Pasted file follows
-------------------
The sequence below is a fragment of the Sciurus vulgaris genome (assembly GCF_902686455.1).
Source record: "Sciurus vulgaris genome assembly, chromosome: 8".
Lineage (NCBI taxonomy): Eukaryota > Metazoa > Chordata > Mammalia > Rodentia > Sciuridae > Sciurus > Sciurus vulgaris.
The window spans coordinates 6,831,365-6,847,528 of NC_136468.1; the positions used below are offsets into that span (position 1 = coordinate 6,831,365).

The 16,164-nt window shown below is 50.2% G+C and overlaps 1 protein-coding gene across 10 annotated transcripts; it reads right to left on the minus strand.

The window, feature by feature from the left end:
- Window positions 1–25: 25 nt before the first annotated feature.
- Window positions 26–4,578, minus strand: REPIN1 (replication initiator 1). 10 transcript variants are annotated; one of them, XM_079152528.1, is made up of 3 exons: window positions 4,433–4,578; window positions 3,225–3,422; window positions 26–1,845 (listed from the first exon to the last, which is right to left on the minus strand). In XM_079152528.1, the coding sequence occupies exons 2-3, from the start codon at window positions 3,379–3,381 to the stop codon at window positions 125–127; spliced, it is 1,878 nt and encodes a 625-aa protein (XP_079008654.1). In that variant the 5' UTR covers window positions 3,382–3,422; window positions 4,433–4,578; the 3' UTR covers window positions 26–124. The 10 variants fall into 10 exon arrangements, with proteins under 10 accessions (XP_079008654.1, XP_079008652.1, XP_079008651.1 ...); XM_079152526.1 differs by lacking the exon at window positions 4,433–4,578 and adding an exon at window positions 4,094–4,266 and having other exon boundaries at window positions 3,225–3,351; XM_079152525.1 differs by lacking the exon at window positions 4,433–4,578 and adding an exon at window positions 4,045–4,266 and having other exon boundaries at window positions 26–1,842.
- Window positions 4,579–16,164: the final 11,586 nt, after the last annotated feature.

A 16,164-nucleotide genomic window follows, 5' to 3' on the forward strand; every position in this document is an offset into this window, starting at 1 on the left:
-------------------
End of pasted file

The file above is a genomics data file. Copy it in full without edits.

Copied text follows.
The sequence below is a fragment of the Sciurus vulgaris genome (assembly GCF_902686455.1).
Source record: "Sciurus vulgaris genome assembly, chromosome: 8".
Lineage (NCBI taxonomy): Eukaryota > Metazoa > Chordata > Mammalia > Rodentia > Sciuridae > Sciurus > Sciurus vulgaris.
The window spans coordinates 6,831,365-6,847,528 of NC_136468.1; the positions used below are offsets into that span (position 1 = coordinate 6,831,365).

The 16,164-nt window shown below is 50.2% G+C and overlaps 1 protein-coding gene across 10 annotated transcripts; it reads right to left on the minus strand.

The window, feature by feature from the left end:
- Window positions 1–25: 25 nt before the first annotated feature.
- Window positions 26–4,578, minus strand: REPIN1 (replication initiator 1). 10 transcript variants are annotated; one of them, XM_079152528.1, is made up of 3 exons: window positions 4,433–4,578; window positions 3,225–3,422; window positions 26–1,845 (listed from the first exon to the last, which is right to left on the minus strand). In XM_079152528.1, the coding sequence occupies exons 2-3, from the start codon at window positions 3,379–3,381 to the stop codon at window positions 125–127; spliced, it is 1,878 nt and encodes a 625-aa protein (XP_079008654.1). In that variant the 5' UTR covers window positions 3,382–3,422; window positions 4,433–4,578; the 3' UTR covers window positions 26–124. The 10 variants fall into 10 exon arrangements, with proteins under 10 accessions (XP_079008654.1, XP_079008652.1, XP_079008651.1 ...); XM_079152526.1 differs by lacking the exon at window positions 4,433–4,578 and adding an exon at window positions 4,094–4,266 and having other exon boundaries at window positions 3,225–3,351; XM_079152525.1 differs by lacking the exon at window positions 4,433–4,578 and adding an exon at window positions 4,045–4,266 and having other exon boundaries at window positions 26–1,842.
- Window positions 4,579–16,164: the final 11,586 nt, after the last annotated feature.

A 16,164-nucleotide genomic window follows, 5' to 3' on the forward strand; every position in this document is an offset into this window, starting at 1 on the left: